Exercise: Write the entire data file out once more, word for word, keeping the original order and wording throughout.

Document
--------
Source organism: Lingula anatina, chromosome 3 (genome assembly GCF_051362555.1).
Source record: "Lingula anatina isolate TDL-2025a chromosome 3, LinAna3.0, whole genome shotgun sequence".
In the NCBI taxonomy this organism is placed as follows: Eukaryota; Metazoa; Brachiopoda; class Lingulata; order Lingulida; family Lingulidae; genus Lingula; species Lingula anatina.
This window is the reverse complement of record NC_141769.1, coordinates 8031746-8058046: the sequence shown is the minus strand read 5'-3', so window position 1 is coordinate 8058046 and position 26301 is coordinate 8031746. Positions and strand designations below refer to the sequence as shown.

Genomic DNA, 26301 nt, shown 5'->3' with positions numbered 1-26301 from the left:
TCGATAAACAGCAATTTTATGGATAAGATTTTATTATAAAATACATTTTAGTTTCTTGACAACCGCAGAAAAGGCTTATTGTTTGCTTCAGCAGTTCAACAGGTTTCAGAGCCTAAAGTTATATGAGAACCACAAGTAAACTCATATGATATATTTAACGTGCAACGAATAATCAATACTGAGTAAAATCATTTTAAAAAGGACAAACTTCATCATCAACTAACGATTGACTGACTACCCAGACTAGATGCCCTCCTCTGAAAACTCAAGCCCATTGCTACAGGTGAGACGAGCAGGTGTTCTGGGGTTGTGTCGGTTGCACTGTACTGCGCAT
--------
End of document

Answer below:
Source organism: Lingula anatina, chromosome 3 (genome assembly GCF_051362555.1).
Source record: "Lingula anatina isolate TDL-2025a chromosome 3, LinAna3.0, whole genome shotgun sequence".
In the NCBI taxonomy this organism is placed as follows: Eukaryota; Metazoa; Brachiopoda; class Lingulata; order Lingulida; family Lingulidae; genus Lingula; species Lingula anatina.
This window is the reverse complement of record NC_141769.1, coordinates 8031746-8058046: the sequence shown is the minus strand read 5'-3', so window position 1 is coordinate 8058046 and position 26301 is coordinate 8031746. Positions and strand designations below refer to the sequence as shown.

Genomic DNA, 26301 nt, shown 5'->3' with positions numbered 1-26301 from the left:
TCGATAAACAGCAATTTTATGGATAAGATTTTATTATAAAATACATTTTAGTTTCTTGACAACCGCAGAAAAGGCTTATTGTTTGCTTCAGCAGTTCAACAGGTTTCAGAGCCTAAAGTTATATGAGAACCACAAGTAAACTCATATGATATATTTAACGTGCAACGAATAATCAATACTGAGTAAAATCATTTTAAAAAGGACAAACTTCATCATCAACTAACGATTGACTGACTACCCAGACTAGATGCCCTCCTCTGAAAACTCAAGCCCATTGCTACAGGTGAGACGAGCAGGTGTTCTGGGGTTGTGTCGGTTGCACTGTACTGCGCAT